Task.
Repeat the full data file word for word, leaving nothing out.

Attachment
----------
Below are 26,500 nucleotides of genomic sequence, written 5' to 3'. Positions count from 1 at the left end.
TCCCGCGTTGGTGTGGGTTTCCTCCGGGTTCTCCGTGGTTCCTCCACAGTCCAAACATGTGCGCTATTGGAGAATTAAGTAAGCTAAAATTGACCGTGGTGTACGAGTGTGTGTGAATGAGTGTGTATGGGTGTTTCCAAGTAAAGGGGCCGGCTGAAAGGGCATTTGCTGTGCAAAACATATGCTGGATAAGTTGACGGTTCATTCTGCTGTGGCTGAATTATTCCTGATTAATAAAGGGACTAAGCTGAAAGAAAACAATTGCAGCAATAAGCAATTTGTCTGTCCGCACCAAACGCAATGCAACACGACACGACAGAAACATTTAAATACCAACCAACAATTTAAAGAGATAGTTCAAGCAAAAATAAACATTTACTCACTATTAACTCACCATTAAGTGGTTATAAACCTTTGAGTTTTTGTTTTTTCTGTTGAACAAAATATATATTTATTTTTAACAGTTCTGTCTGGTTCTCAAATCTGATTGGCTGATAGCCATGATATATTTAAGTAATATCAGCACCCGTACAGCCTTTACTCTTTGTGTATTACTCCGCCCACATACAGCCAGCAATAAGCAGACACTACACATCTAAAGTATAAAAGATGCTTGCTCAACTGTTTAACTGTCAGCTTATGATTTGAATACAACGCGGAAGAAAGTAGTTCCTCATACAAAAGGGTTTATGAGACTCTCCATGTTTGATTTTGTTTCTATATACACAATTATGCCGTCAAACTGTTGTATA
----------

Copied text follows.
Below are 26,500 nucleotides of genomic sequence, written 5' to 3'. Positions count from 1 at the left end.
TCCCGCGTTGGTGTGGGTTTCCTCCGGGTTCTCCGTGGTTCCTCCACAGTCCAAACATGTGCGCTATTGGAGAATTAAGTAAGCTAAAATTGACCGTGGTGTACGAGTGTGTGTGAATGAGTGTGTATGGGTGTTTCCAAGTAAAGGGGCCGGCTGAAAGGGCATTTGCTGTGCAAAACATATGCTGGATAAGTTGACGGTTCATTCTGCTGTGGCTGAATTATTCCTGATTAATAAAGGGACTAAGCTGAAAGAAAACAATTGCAGCAATAAGCAATTTGTCTGTCCGCACCAAACGCAATGCAACACGACACGACAGAAACATTTAAATACCAACCAACAATTTAAAGAGATAGTTCAAGCAAAAATAAACATTTACTCACTATTAACTCACCATTAAGTGGTTATAAACCTTTGAGTTTTTGTTTTTTCTGTTGAACAAAATATATATTTATTTTTAACAGTTCTGTCTGGTTCTCAAATCTGATTGGCTGATAGCCATGATATATTTAAGTAATATCAGCACCCGTACAGCCTTTACTCTTTGTGTATTACTCCGCCCACATACAGCCAGCAATAAGCAGACACTACACATCTAAAGTATAAAAGATGCTTGCTCAACTGTTTAACTGTCAGCTTATGATTTGAATACAACGCGGAAGAAAGTAGTTCCTCATACAAAAGGGTTTATGAGACTCTCCATGTTTGATTTTGTTTCTATATACACAATTATGCCGTCAAACTGTTGTATA